Thursday, 19 July 2012

First flight from Modlin

After seeing the airport on its open day, time to return to use it in earnest. Nowhere near as convenient as Okecie; it's 55km from our house. After the horror stories in the media about Modlin's opening day (especially about the 12 people not let on the Luton flight because of the slowness of security), we arrived 20 minutes before check-in opened. Others had the same idea - there were over 50 people in the queue for the flight to Luton in front of us. Check-in opened five minutes late, and the first people (a family of three) took a full 20 minutes to proceed to security. At this pace, there would be a return of what happened on Monday... The authorities took action. Suddenly, another three check-in desks were opened, and half an hour later we were air-side. At present, there is nothing air-side. It reminds me of Terminal Etiuda - the worst cattle-shed in the history of air travel, especially when your flight is delayed by seven hours and you are with two small children and its just before Christmas. No restaurants, no cafés, no newsagents, no bars, no duty-free shops - just a few over-priced vending machines. And worst of all - not enough seats at the gate for all the passengers due to board the flight.

Despite everything, Eddie and I boarded the flight on time (above), which departed on time, and landed at 'London' Luton on time. We got through passport control briskly, thanks to our use of the special lane for UK citizens with biometric passports. As it transpired, the machine didn't work, either for Eddie or for me or for the other bloke using the biometric passport lane, but it was so much faster than the other queues.

Time then to find our hire car. WizzAir passes its customers onto a website called CarTrawler, which gets good deals on car rental. I get a Hyundai i10 for ten days for £197 from EasyRent. (And a further £130 for zero-excess insurance cover - car hire companies claw back the low hire charges with extortionate fees for tiny scratches they insist were not on the car before you drove off in it.)  A bus takes us to a distant village where there's an airport car park and EasyRent's HQ. It's not just raining - the deluge is so intense that I can't hear what the woman at EasyRent is saying to me. "It's been like this since Easter," she explains, apologetically. A guy rushes us to the car under a large umbrella; while he's explaining how all the controls work, the driver's seat is sodden. There's no chance of inspecting the car for scratches or minor dings in this weather. We drive off towards London through a biblical downpour, the poor wipers barely able to keep up with the volumes of rain being deposited on the windscreen.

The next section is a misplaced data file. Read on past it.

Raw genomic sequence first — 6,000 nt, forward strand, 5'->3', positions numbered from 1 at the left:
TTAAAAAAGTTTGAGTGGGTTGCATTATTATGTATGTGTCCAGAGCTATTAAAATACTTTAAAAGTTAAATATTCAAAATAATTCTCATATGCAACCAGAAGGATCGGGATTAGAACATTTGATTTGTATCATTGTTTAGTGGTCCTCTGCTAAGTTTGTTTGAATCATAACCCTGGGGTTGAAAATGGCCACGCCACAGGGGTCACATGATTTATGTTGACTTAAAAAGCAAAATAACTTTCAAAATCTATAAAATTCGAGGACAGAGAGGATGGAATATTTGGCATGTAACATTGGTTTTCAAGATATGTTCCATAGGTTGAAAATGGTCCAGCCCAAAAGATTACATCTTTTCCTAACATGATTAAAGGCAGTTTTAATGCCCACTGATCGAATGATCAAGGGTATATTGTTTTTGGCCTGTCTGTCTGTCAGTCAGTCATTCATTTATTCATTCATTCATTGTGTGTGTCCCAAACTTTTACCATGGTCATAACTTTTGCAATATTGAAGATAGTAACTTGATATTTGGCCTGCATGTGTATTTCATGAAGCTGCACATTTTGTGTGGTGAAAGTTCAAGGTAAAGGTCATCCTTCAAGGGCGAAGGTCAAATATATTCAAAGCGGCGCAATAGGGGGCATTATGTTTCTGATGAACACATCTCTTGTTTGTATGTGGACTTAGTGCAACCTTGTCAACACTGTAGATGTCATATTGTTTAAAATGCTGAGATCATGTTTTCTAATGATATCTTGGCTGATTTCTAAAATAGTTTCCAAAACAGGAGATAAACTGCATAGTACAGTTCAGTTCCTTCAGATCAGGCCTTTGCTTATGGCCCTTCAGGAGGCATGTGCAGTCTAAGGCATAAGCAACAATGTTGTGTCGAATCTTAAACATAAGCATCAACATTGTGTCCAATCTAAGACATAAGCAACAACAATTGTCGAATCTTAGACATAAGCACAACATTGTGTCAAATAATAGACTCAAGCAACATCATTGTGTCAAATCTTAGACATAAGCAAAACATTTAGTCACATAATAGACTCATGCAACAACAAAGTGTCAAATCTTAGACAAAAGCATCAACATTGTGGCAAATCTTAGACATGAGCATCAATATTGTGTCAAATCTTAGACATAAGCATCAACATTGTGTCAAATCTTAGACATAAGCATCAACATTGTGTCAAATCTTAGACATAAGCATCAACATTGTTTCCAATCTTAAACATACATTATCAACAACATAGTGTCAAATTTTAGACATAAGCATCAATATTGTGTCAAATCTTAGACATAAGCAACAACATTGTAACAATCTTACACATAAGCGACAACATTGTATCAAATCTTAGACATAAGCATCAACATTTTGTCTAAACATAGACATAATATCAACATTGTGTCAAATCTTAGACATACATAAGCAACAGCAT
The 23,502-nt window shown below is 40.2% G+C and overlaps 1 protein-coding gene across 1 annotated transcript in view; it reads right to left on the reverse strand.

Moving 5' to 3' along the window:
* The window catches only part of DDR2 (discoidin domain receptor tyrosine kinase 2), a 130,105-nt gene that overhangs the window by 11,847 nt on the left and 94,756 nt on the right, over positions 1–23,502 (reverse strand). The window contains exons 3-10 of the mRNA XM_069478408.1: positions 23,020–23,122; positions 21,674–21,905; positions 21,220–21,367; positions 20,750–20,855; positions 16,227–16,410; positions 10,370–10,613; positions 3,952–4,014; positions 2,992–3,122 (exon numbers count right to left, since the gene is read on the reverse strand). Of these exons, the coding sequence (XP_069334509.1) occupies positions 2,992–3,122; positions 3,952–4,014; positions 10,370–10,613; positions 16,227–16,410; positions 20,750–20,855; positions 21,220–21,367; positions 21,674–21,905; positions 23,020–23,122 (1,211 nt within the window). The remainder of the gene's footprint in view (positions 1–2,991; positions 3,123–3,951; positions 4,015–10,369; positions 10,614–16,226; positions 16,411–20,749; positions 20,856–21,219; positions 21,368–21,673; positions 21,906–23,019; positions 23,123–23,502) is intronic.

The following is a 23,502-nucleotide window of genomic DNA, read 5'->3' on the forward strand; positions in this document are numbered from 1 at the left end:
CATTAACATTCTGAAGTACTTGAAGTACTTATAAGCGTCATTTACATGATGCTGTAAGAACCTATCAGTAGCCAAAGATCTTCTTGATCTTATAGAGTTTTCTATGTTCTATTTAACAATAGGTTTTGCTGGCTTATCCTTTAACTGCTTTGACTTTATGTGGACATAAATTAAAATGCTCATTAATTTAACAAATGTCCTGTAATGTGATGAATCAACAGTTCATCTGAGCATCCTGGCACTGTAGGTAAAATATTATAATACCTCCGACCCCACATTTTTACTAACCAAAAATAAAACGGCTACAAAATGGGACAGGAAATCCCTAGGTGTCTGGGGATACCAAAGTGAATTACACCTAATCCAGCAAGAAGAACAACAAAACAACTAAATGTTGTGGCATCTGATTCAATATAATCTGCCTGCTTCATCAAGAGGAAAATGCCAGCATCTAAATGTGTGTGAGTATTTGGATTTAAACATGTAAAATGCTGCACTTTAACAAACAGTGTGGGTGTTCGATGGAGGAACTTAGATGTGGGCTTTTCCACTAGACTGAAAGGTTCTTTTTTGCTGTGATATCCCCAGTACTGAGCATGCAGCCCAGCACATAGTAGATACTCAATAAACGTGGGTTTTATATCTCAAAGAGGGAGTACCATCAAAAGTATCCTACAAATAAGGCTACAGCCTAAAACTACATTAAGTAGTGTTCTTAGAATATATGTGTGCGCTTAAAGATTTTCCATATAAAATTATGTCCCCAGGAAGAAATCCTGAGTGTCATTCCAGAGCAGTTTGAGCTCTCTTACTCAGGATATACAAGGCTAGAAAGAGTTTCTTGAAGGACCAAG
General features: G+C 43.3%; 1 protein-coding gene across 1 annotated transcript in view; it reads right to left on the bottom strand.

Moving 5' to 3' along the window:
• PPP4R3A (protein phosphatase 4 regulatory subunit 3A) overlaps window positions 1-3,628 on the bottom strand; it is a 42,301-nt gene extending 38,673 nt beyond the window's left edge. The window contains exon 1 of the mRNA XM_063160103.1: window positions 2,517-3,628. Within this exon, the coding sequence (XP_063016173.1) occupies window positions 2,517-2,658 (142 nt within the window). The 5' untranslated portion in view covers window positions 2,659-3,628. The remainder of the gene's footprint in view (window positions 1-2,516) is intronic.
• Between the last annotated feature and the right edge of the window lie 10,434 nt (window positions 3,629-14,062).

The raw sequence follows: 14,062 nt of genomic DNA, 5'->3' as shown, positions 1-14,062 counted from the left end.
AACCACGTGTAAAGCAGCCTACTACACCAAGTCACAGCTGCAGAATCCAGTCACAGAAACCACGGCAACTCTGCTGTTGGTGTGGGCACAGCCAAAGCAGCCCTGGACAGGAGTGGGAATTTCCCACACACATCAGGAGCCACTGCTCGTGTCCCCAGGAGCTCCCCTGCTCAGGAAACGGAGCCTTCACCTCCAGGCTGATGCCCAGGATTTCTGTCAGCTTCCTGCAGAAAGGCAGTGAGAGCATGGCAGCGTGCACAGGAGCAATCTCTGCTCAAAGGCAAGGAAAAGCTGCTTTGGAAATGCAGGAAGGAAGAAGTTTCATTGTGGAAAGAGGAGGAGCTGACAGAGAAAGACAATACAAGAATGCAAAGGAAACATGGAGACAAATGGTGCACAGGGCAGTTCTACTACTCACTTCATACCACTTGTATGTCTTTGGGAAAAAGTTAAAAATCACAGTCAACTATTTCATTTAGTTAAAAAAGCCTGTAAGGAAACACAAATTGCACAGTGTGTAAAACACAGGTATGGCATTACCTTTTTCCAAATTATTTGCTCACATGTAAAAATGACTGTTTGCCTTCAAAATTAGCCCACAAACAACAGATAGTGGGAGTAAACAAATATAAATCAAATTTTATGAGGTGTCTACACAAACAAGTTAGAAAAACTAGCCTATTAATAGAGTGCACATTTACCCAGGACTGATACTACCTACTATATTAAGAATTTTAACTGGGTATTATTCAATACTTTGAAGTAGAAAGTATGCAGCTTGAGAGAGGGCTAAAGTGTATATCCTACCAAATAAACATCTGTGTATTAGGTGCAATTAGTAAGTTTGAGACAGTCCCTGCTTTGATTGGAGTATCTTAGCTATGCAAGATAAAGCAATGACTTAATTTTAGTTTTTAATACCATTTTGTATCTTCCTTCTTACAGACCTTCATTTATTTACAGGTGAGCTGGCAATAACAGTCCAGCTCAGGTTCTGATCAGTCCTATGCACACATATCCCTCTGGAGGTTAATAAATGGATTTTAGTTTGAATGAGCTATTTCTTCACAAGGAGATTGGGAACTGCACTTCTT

Eddie observes that England is visually richer than Poland, both the greenness of the landscape and the wealth of the houses, many of which are over a hundred years old.

We pass lots of bedraggled schoolchildren labouring home in the rain and realise that while Eddie's been on holiday these last four weeks, it's been term time in British schools, which continue to function until the end of this week. Shouldn't Polish schools have longer teaching terms? I blame Kazimierz Marcinkiewicz, PiS premier whose only legacy was extending Polish school summer holidays from nine weeks to ten (and yes, he was a school teacher before becoming a politician). At a stroke, he cut the amount of tuition a Polish child receives by 2%.

And so to London, traffic so bad that I have cramp in my right shin from operating the clutch pedal. Finally we arrive at my parents' house; it's half past five UK time (half past six in Warsaw), seven and half hours after leaving home.


Anonymous said...

Hi Michael - nice post. Ewa and I were talking yesterday about the move to Modlin (which I shudder about every time I think about the trek).

I wonder what the big picture economically means. Let's see, Chopin was getting XXXPLN from these airlines per annum. Rather than lowering fees (they say they need higher fees than Modlin so they are as profitable as possible), they lost all of that revenue to a competing airport.

So, where does that leave Chopin in terms of lost revenue?

Also, Modlin should not have been allowed to open until there was a seamless method to get there - Metro to Train to airport. Concur with how you compare it to the pig sty called Etudia. Another balagan that would have been avoided.


AndrzejK said...

Hang on. Marcinkiewocz's main achievement was providing a smoke screen for Jaroslaw Kaczynski which he did admirably by doing absolutely nothing. School reform was of course down to Giertych. I am surprised that Giertych did not remove Pan Tadeusz from the school curriculum given that Mickiewicz's father was Lithuanian and his mother a Chasid. Then again Giertych is not a Polisg surname. What a strange world the pseudo narodowcy created.

We will see how PiS and Radio MaRyja will react to the signing of the joint declaration by the Polish Catholic Church and the Patriarch of Moscow.

adthelad said...

Oh no, a whole week less of school!! I suppose that means Poland is going to lag even further behind the UK's astronomically high standards of secondary school education.

Anonymous said...

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